Let me say initially Mr. Chairman, that I was shocked when I was notified of the Department's decision. I requested that a wage survey team be sent to the Cape to see first-hand what the wage situation was. My subsequent discussions with the officials who visited the Cape as well as the Secretary himself convinced me that a wage floor would be established. They seemed well aware of and concerned about the experience of the Kennedy Space Center which resulted from their failure to make a wage-rate determination.

The rationale used by the Department in reaching its decision was that the wages paid service workers at Cape Kennedy are inflationary and that to establish a wage rate base “at this time might be prejudicial to the public interest in the success of the President's economic program to combat inflation.”

Let us carefully examine their reasoning. Even if you assume that the area's pay scales are inflated, it still doesn't eliminate the need for standards to guide the bidding contractors and protect employees from extreme cuts in wages. Since there is no hardware, the only variable that can be reduced and will be reduced by bidders to obtain the contract is wages.

If the pay scale is inflationary, then the Department could establish a base which would be, in their opinion, more in line with those paid to workers elsewhere in the general community and would, at the same time, protect the affected wage-earners from having their wages drastically reduced. Reduction of wages would be almost a certainty as the experience has been that the "winning bid” when there is a wage-rate base is usually right at the base level.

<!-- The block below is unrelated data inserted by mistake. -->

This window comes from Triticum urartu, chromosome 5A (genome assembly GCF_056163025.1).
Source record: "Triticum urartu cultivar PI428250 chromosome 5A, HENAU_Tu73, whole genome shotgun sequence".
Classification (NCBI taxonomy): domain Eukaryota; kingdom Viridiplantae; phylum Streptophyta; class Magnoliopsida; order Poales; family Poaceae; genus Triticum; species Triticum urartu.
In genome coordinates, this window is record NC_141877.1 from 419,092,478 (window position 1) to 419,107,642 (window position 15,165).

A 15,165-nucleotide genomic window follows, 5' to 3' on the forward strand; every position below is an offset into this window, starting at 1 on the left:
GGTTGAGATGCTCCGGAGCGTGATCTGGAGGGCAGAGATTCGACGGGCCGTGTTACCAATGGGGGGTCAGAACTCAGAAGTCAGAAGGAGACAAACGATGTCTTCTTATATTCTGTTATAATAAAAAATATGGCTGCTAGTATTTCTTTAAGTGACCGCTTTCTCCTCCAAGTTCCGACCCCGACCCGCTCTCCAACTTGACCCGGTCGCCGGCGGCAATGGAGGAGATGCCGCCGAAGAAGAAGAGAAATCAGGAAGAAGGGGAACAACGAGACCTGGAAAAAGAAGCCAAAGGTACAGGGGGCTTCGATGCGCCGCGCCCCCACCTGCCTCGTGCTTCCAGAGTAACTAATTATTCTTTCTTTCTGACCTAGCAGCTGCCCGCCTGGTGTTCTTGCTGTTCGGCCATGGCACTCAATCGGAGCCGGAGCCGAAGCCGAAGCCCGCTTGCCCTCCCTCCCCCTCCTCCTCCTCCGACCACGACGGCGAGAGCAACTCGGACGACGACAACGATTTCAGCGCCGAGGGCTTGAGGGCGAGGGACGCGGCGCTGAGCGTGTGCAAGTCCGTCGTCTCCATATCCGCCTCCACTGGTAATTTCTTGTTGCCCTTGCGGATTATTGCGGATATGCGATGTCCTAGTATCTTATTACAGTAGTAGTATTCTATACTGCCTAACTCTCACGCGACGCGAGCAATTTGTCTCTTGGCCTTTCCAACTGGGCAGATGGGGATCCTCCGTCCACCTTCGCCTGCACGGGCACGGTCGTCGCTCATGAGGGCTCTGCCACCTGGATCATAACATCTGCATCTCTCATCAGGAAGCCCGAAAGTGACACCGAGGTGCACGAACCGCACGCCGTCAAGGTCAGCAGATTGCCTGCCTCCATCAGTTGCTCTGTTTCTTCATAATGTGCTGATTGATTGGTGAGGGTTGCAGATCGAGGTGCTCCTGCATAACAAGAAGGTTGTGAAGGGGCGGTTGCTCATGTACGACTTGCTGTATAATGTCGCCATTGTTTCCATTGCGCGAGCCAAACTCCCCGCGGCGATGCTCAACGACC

The statement by the Secretary, therefore, that to make a wage determination would be "prejudicial” to the President's program to combat inflation can mean only one thing: by allowing the present workers under this contract to suffer substantial paycuts, the overall economy will be strengthened. Mr. Chairman, I strongly support the President's anti-inflation policies, but I cannot believe that the action taken in the situation before us is a part of that program. If it is, there are very few of us, if any, in this Congress who would support it.

Moreover, the Air Force is naive in concluding that wideopen competition will produce any cost savings. Any reduction in costs are not due to true efficiencies in operation, but to a ruthless depression of the wages of low-income workers. In addition, the closeout and startup costs involved, the labor-management strife created, and the demoralization of employees leading to the inevitable deterioration in the quality of work to be performed will result in costing the taxpayers more in the long run.